Epidemiology of contact lens-related microbial keratitis

30 May 2010
Volume 11, Issue 2

A useful reference for optometrists who seek to provide evidence-based preventive care in their contact lens practice.

Introduction 

Epidemiology is the study of factors influencing the health of populations. Epidemiologists employ a range of research methods and analytic techniques to explore how disease occurs. Findings from epidemiologic research inform strategies to prevent disease and improve public health. Although the science of epidemiology is a relatively new discipline, epidemiology has made many significant contributions to public health. While early examples included understanding and controlling epidemic disease, later examples included landmark research such as the British doctors’ study which definitively proved the link between smoking and lung cancer (Doll & Peto 1976). Recommendations from epidemiological studies now play a central role in evidence-based health care.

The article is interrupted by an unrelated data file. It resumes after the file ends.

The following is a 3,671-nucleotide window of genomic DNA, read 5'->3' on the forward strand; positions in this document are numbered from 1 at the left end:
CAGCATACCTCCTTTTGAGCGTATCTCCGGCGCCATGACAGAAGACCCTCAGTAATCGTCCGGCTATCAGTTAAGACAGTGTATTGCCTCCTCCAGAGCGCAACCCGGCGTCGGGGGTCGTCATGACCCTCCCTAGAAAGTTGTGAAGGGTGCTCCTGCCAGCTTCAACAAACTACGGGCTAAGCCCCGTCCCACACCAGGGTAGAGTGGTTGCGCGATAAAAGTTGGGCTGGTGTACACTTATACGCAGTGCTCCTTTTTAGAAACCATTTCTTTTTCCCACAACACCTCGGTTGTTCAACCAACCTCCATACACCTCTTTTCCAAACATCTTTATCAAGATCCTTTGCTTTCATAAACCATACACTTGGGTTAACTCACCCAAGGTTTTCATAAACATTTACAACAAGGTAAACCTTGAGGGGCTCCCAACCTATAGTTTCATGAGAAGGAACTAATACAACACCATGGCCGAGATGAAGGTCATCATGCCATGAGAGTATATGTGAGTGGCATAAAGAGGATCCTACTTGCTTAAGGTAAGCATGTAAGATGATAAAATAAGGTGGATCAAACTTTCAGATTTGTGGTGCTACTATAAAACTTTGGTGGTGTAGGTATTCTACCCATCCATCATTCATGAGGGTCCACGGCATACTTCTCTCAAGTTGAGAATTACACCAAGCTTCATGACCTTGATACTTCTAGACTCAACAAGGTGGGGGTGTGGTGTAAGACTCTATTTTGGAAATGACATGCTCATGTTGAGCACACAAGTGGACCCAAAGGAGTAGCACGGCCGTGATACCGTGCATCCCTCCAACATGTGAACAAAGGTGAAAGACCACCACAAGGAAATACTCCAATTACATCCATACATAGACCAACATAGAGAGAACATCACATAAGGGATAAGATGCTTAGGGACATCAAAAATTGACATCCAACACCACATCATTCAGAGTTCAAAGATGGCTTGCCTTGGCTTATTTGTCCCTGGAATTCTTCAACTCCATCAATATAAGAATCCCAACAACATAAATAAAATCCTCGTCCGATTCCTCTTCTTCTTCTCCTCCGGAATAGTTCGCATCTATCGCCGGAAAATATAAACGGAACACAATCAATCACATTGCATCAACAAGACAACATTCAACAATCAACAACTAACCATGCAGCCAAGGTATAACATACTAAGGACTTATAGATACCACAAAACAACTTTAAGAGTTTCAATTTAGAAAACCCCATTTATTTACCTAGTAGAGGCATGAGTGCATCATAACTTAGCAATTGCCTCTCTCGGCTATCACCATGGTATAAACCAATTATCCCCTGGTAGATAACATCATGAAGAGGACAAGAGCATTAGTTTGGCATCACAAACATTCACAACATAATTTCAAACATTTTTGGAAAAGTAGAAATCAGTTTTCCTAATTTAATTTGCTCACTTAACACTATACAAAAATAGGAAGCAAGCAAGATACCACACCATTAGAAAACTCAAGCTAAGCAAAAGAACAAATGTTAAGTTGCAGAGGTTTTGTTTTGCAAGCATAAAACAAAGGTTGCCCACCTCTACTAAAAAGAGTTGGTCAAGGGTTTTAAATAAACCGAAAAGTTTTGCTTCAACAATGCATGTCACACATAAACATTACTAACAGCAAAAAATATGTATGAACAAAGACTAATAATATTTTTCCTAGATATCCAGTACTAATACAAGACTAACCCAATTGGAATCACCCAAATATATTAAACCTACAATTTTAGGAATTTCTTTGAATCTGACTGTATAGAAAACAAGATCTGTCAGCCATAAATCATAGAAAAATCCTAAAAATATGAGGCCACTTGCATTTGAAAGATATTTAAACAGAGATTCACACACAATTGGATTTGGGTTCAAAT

Contact lens-related microbial keratitis is a rare but acute condition and is the most severe complication of contact lens wear. Rare diseases such as microbial keratitis can only be studied in large population-based studies as prospective clinical trials would need prohibitively large sample sizes. Fortunately, several well-designed, population-based epidemiological studies have been conducted to evaluate the rates and risk factors for contact lens-related microbial keratitis, spanning the last 20 years. This body of literature has been summarised in several published reviews (Keay et al. 2007b, Stapleton et al. 2007a). Here, we revisit the epidemiological research to date and summarise the key findings that are relevant to those involved in contact lens practice. Armed with this information, optometrists can provide the best advice to limit serious complications in contact lens wear. 

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